Sunday, December 21st, 2014
Half-True
Sewell
Says he "never" donates to Democrats while Paul Workman "contributes to Democrat Kirk Watson and other Democrats running against Republicans."

David Sewell on Monday, February 22nd, 2010 in a campaign flier

Sewell says Workman contributed to Kirk Watson, among others, instead of Republicans

Among three Republicans from southwest Travis County running for a seat in the Texas House, lawyer David Sewell calls himself "the true conservative."

Need an indicator? In a campaign flier that hit mailboxes Feb. 22, he claims to "never" donate to Democrats while accusing his opponent, businessman Paul Workman, of padding Democratic warchests.

"Paul Workman contributes to Democrat Kirk Watson and other Democrats running against Republicans," the flier states.

Them's fighting words. Does Sewell have it right?

Let's start with the attack on Workman.

Chad Wilbanks, a consultant for the Sewell campaign, pointed us to the Texas Ethics Commission's campaign finance reports that show Workman made contributions to state Sen. Kirk Watson, former state comptroller and U.S. Senate candidate John Sharp, former Texas House Speaker Pete Laney, and state Reps. Patrick Rose and Dawnna Dukes — all Democrats.

Eric Bearse, a consultant for Workman's campaign, said that in each instance, Workman gave to Democrats who had "no or nominal Republican opposition."

We looked at how much Workman donated to the aforementioned Democrats and which Republicans they were running against at the time.

Watson: According to campaign finance reports, Workman donated $350 to his campaign before the 2006 November election. Watson was unopposed in the Democratic primary and faced Libertarian Robert "Rock" Howard in the general elections. No Republicans joined the race, which Watson won with 80 percent of the vote. Workman donated another $250 in 2007, less than a year into Watson's four-year term.

Sharp: Workman donated $200 to his campaign in 2002 before the former state comptroller lost a November bid for lieutenant governor to Republican David Dewhurst.

Rose: In 2006, Workman donated $100 to Rose's campaign. Rose won re-election to his House seat with 60 percent of the vote, swamping Republican Jim Neuhaus and Libertarian Tom Gleinser. In 2008, Workman gave $250 to Rose, who went on to beat Republican Matt Young and Gleinser with 59 percent of the vote.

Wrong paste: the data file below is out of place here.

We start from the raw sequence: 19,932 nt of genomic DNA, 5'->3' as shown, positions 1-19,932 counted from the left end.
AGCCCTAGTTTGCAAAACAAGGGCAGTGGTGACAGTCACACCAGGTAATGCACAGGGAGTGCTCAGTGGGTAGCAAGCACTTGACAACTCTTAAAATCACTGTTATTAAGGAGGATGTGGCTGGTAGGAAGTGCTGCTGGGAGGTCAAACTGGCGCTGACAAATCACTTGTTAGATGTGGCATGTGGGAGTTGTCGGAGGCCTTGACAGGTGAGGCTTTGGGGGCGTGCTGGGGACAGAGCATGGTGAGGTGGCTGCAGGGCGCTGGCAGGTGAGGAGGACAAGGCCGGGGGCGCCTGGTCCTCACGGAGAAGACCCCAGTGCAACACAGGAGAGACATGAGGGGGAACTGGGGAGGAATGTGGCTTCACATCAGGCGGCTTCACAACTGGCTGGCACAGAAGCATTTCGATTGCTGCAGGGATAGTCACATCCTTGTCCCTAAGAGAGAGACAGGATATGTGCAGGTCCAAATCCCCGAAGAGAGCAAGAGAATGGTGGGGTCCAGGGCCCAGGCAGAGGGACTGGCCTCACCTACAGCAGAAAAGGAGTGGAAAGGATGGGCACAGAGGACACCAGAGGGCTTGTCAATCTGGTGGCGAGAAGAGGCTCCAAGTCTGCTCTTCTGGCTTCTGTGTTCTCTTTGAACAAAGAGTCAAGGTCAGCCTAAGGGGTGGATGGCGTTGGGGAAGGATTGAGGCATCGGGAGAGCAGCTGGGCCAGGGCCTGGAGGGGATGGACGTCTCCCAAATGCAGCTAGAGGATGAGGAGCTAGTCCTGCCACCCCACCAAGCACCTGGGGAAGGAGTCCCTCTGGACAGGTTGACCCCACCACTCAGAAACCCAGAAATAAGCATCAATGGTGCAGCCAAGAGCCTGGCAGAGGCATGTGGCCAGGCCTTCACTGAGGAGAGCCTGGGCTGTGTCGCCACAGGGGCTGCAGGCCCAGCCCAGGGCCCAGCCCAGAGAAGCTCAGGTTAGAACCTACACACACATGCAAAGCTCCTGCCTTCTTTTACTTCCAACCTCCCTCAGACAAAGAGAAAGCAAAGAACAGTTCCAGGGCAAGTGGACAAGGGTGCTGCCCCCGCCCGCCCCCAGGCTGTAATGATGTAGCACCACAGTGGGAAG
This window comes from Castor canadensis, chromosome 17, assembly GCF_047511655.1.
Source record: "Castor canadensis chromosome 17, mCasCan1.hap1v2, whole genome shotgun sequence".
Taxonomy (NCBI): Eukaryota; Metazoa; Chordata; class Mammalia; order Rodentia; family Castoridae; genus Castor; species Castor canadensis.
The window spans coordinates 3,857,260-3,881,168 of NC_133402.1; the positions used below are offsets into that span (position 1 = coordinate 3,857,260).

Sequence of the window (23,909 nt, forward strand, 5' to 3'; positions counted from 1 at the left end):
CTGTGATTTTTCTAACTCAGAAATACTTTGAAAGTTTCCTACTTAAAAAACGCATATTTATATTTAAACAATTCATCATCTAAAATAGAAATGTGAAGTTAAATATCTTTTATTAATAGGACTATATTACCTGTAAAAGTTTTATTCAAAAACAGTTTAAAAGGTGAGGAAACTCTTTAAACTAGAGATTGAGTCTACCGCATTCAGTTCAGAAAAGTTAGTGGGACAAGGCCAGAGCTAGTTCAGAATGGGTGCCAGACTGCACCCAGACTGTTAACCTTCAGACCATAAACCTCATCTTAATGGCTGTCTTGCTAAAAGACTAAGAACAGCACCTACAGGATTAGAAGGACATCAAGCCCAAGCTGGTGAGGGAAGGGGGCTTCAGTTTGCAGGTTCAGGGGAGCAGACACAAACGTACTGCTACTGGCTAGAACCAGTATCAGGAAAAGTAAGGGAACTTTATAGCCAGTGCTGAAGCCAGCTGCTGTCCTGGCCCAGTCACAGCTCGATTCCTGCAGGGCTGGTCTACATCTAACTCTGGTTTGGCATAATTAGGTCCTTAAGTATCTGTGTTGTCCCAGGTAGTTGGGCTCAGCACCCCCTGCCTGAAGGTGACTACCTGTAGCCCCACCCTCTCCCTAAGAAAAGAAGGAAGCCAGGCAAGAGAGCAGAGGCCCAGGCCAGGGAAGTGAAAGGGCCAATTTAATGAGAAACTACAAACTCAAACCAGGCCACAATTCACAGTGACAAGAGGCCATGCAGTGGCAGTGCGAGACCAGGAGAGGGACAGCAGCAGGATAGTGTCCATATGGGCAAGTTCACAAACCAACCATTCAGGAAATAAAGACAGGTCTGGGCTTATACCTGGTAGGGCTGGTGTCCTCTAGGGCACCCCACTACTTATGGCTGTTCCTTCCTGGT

Dukes: Workman gave $100 to her campaign in 2006. She won re-election to her House seat after winning 85 percent of the vote against Independent Richard Wedeikes.

Laney: Workman donated $250 to Laney's campaign in 2000 when Laney was unopposed in November for re-election to his House seat.

Clearly, Workman made donations to Democrats — Sharp and Rose — who ran against Republicans.

Next, let's check Sewell's claim that he never donated to Democrats.

Our search of campaign finance reports filed with the ethics commission didn't find any donations to Democrats by Sewell. Yet we found that Stahl, Bernal & Davies, the law firm where Sewell is a partner, has contributed to Democrats, notably donating at least $5,000 to Democratic judges since Sewell started working at the firm as a clerk in 1998.

Among other contributions during the past decade, the firm gave $800 before the 2000 general election to Democrat Woodie Jones, who lost to Republican David Puryear for the Third Court of Appeals. Before the 2008 election, the firm gave $750 to Jones who wound up besting Republican incumbent Ken Law for a seat on the Third Court of Appeals.

Wilbanks said a portion of money that the firm's partners make each year is diverted to a company account from which each partner can independently spend money on political contributions in the firm's name.

"David does not support contributions to Democrats from the firm," said Wilbanks, his campaign consultant. We couldn't confirm Wilbanks' claim; the law firm declined to comment.

Where does that leave us with the declarations in Sewell's mailer?

Workman donated to Democratic candidates at least seven times leading up to general elections. Republicans were challenging the Workman-backed Democrats in three of the races. But Watson was never running against a Republican when he donated to Watson, as Sewell's claim implies.

As for Sewell, we found no evidence that he has contributed to Democrats in his own name. Still, his firm has contributed to Democrats — running against Republicans — throughout Sewell's time there.

We rate Sewell's statement as Half True.